The homeowner is not required to register as a landlord, therefore the arrangement is not within the remit of the Residential Tenancies Board (RTB) which leaves the student with fewer rights as a tenant, compared to others in the private rental market. 

This means any dispute between the homeowner and the tenant cannot be brought to the RTB for them to settle.

Furthermore, the Residential Tenancies Act of 2021 provides tenants with further protections such as a ban on upfront rent payments. However, the same rights are not provided to tenants in properties deemed ‘student-specific’.

This means homeowners are also not required to include the use of basic amenities, such as toilet and kitchen facilities, for their tenant. Ní Riada asked homeowners to ensure they include this.

“Students need somewhere safe to stay and we’d urge anyone availing of the Rent-a -Room Relief Scheme to ensure that the lodger has access to appropriate facilities and isn’t subject to onerous conditions, or not to make a stay contingent on other conditions, such as housework or caring responsibilities,” Ní Riada said.

Last week, an advertisement seen by The Journal contained offers which say that students can avail of the room if they work as a childminder for up to four hours a day during the week.

This arrangement was described as “very unorthodox” by Minister for Higher Education Simon Harris. The minister later met with the USI and UCD students’ union, which highlighted their concerns over the rent-a-room scheme to him.

Harris yesterday said while the representatives make “a lot of valid points” he still believes that the scheme will help thousands of students this year.

“The students’ unions rightly make the point, while [the scheme] works for many, sometimes, there can be bad experiences and it’s important that we have protections in place.”

Molnárfi told The Journal that Trinity’s union do not see the rent-a-room scheme as a solution.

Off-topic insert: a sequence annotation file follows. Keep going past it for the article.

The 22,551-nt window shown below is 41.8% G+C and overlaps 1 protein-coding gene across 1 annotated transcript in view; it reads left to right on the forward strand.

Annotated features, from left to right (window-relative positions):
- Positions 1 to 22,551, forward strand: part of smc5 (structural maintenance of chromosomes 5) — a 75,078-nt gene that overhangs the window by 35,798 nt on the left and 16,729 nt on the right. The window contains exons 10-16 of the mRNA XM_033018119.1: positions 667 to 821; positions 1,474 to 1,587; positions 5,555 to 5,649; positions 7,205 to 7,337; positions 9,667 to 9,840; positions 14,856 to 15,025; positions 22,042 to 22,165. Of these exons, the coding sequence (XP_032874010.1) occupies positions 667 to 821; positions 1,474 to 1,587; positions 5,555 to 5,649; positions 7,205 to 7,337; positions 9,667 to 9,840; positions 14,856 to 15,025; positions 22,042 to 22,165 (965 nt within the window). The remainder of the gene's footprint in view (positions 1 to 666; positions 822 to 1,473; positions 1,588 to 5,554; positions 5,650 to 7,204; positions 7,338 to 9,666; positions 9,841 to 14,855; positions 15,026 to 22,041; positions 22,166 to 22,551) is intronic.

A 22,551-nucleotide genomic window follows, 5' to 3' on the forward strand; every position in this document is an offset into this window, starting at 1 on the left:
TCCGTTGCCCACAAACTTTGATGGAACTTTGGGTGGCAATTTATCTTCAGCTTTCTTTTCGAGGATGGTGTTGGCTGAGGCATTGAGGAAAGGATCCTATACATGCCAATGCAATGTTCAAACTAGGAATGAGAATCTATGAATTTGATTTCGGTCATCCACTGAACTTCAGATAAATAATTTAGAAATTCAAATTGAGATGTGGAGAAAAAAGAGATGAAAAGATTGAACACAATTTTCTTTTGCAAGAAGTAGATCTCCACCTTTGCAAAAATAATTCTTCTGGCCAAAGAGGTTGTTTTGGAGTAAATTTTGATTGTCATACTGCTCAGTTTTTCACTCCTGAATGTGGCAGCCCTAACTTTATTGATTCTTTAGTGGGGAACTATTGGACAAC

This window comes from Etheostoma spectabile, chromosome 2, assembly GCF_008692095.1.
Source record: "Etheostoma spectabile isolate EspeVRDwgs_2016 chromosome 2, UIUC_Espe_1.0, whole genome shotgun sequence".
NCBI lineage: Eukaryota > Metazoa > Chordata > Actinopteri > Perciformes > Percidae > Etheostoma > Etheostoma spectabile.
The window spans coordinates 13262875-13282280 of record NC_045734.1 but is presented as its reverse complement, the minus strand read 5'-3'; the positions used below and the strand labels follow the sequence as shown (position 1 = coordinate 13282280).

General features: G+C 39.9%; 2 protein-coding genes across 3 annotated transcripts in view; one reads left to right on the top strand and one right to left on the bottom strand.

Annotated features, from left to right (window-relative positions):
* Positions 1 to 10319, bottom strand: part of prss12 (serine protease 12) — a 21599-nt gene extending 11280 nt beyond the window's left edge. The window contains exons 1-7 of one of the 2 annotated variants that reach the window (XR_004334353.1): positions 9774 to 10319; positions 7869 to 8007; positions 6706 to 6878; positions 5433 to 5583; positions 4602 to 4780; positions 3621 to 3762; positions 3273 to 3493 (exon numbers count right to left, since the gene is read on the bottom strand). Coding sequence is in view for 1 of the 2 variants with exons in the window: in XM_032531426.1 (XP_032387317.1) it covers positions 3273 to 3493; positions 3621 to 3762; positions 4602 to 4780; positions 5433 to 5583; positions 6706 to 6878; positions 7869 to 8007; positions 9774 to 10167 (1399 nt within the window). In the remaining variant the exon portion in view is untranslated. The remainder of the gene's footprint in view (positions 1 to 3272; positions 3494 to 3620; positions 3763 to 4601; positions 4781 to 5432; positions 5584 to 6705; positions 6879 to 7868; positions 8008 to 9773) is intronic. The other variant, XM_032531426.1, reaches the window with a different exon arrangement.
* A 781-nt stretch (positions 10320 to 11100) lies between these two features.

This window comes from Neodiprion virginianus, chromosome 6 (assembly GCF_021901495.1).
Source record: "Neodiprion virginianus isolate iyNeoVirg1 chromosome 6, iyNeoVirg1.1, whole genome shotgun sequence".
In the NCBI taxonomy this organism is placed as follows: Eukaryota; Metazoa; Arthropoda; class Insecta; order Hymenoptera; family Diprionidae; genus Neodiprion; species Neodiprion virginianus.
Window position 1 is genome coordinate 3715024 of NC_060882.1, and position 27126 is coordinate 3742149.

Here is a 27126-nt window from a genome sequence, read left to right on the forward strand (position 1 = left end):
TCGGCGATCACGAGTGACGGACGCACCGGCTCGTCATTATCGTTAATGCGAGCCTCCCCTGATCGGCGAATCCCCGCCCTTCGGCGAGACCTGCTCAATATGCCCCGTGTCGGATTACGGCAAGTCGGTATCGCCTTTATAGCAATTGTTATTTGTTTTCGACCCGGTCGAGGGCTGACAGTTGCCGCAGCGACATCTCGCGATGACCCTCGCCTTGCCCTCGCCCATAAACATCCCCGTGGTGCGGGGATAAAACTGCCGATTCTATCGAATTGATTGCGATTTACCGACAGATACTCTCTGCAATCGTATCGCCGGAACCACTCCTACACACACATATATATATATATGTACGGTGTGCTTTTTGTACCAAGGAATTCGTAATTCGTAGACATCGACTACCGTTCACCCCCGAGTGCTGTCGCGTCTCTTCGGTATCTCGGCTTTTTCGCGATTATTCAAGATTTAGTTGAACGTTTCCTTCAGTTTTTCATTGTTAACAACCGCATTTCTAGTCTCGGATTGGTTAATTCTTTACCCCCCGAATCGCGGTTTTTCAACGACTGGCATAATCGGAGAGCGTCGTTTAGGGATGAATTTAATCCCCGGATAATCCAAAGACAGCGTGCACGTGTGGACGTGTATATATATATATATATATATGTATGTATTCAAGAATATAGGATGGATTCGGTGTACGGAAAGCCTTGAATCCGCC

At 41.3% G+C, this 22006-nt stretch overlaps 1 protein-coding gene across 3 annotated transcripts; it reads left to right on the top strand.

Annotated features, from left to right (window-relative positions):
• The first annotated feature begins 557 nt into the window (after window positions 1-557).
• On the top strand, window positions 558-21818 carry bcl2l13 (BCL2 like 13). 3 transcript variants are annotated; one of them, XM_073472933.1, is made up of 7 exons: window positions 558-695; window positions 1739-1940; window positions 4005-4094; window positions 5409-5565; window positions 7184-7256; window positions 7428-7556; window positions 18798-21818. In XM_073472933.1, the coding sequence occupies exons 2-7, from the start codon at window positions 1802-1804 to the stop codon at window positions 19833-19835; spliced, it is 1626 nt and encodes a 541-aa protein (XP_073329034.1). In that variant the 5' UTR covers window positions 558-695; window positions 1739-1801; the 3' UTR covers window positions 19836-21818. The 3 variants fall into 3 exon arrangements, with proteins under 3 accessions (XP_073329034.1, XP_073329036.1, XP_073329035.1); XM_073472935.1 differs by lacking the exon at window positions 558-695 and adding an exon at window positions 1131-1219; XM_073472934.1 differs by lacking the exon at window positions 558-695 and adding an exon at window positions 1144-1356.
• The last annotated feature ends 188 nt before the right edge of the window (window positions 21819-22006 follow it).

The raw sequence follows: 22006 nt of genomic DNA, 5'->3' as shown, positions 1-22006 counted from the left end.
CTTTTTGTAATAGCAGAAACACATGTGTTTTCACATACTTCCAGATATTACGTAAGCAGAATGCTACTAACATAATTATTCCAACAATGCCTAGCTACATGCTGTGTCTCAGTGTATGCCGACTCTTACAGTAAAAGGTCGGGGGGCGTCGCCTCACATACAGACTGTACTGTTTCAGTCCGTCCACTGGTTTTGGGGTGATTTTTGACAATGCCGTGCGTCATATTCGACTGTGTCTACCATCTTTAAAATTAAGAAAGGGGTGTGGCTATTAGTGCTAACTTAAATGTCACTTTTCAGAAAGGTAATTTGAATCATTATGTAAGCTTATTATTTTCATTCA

For us, digs are really our last resort.”

Molnárfi said that students need legislation to ensure that students have the correct protections as tenants.

“The issue with digs is that you essentially have no protections. You have as many rights as a hotel resident, or even less,” he said. “It leaves students in a very vulnerable and defenceless position.”

Harris, who has publicly backed the rent-a-room scheme on many occasions, said that he plans to publish a draft licensing agreement for homeowners and prospective tenants this year. 

The higher education minister believes that the introduction of this agreement, as a standard in the scheme, will provide tenants with more protections as legal efforts can be exercised through the small claims court.

However, Harris said the agreement will not come alongside the provision of legislation but restated his stance that he is “open to the idea” of doing so.

The provision of legislation, something which the USI is heavily in favour for, would provide students in digs with the same protections as any other renters. It would also allow for students in digs avail to rent relief schemes, such as the €500 tax credit for renters introduced in Budget 2023.

“Whether tax credits are or aren’t linked to [the scheme] is a matter for the Department of Finance,” Harris said yesterday.

Ní Riada said that the draft licensing agreement is a “step in the right direction” as she believes any type of guidelines will make it a lot easier to secure the provision of legislation.